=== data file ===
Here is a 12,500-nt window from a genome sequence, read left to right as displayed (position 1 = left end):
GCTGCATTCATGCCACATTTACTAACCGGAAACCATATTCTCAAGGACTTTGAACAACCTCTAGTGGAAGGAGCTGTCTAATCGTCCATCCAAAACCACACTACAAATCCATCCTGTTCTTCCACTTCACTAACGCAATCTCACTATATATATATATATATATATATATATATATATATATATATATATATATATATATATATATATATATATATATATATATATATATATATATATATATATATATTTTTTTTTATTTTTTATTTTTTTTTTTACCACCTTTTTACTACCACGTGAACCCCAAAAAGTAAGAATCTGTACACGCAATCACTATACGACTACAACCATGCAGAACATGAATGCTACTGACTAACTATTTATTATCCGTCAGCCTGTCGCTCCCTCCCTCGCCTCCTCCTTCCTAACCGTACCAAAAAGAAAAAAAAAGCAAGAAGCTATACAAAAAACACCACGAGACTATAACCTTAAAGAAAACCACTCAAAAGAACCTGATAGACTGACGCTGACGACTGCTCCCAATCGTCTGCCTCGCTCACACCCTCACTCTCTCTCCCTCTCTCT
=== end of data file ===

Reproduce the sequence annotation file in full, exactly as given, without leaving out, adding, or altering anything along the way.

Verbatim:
Here is a 12,500-nt window from a genome sequence, read left to right as displayed (position 1 = left end):
GCTGCATTCATGCCACATTTACTAACCGGAAACCATATTCTCAAGGACTTTGAACAACCTCTAGTGGAAGGAGCTGTCTAATCGTCCATCCAAAACCACACTACAAATCCATCCTGTTCTTCCACTTCACTAACGCAATCTCACTATATATATATATATATATATATATATATATATATATATATATATATATATATATATATATATATATATATATATATATATATATATATATATATATATATATTTTTTTTTATTTTTTATTTTTTTTTTTACCACCTTTTTACTACCACGTGAACCCCAAAAAGTAAGAATCTGTACACGCAATCACTATACGACTACAACCATGCAGAACATGAATGCTACTGACTAACTATTTATTATCCGTCAGCCTGTCGCTCCCTCCCTCGCCTCCTCCTTCCTAACCGTACCAAAAAGAAAAAAAAAGCAAGAAGCTATACAAAAAACACCACGAGACTATAACCTTAAAGAAAACCACTCAAAAGAACCTGATAGACTGACGCTGACGACTGCTCCCAATCGTCTGCCTCGCTCACACCCTCACTCTCTCTCCCTCTCTCT